The Coursera course on volcanoes is going well. The second introductory lecture got into topics I find challenging, but that was a learning experience, too.
It’s a video, so you can instantly play back something that goes over your head. Also, when the first thin sections appeared and some more in-depth (but still quite superficial) discussion of chemistry came up, I panicked but then immediately calmed down after remembering this is just a general information course and my future career path does not depend on it.
I wonder if such anxiety was actually the foundation of my failure back in those undergraduate geology courses.
Anyway, another plus for this course is that one can stop the video and quickly do an online look-up of any terms that aren’t perfectly clear (for me, it was a quick refresher in alkali metals and alkaline earths). That helps tremendously in getting the most out of the lecture.
These massive open online courses are designed for free open access education on a wide variety of topics.
On its current front page, for instance, Coursera offers courses ranging from the simple “The Music of the Beatles” (University of Rochester) to the quite detailed “Calculus Two: Sequences and Series” (Ohio State University).
You don’t get a degree, rather, a certificate if you complete the course. Completion rates, according to Wikipedia, are overall quite low – in the single digits. Not surprisingly, rates are much higher if learners have to pay for something, for example, a feature mentioned by Wikipedia that prevents online cheating.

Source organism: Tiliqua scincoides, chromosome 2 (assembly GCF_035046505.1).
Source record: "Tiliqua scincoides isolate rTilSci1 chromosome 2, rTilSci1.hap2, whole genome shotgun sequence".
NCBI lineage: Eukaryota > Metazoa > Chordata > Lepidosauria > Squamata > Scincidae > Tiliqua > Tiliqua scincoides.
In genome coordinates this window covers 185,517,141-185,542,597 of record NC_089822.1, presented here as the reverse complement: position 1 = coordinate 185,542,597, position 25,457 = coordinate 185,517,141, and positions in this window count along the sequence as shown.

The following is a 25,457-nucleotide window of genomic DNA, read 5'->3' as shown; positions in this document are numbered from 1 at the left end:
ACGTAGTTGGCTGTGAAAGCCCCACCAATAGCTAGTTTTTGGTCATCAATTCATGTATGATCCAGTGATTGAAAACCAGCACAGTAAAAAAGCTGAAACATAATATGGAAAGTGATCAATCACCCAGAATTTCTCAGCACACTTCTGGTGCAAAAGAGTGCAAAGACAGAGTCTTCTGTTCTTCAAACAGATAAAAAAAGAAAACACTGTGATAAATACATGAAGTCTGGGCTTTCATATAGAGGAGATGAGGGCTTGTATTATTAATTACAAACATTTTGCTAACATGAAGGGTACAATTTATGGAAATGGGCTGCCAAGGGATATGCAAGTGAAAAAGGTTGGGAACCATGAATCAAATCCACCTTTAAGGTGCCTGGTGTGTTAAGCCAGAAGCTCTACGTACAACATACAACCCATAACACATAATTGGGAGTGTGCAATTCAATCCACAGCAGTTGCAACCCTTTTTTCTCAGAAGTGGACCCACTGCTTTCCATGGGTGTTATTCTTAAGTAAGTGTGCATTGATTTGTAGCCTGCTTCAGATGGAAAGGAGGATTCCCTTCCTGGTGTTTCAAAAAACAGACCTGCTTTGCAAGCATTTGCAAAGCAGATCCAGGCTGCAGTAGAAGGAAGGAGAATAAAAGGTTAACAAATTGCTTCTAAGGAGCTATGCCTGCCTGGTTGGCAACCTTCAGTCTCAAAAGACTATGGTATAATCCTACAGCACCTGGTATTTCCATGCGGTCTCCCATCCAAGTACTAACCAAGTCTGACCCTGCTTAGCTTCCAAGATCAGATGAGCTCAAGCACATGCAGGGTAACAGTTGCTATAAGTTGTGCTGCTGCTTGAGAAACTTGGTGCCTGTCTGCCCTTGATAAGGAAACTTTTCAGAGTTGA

The volcanoes course is a good example of how this works. Everybody’s interested in volcanoes, for some reason…
(RT stands for “Russia Today” – the volcano is Tolbachik, specifically the flat part [Plosky Tolbachik]).
Ten thousand people were interested enough to sign up for the course, but I don’t think all will complete it. Quite apart from the general completion rate statistics for MOOCs, my background, such as it is, tells me that the going is about to get very complex (for a general audience), now that we have completed the two introductory courses.
And yet it’s worth it. Already I can look at that Tolbachik video above with new eyes, understanding it a little more deeply than I’d ever thought possible before.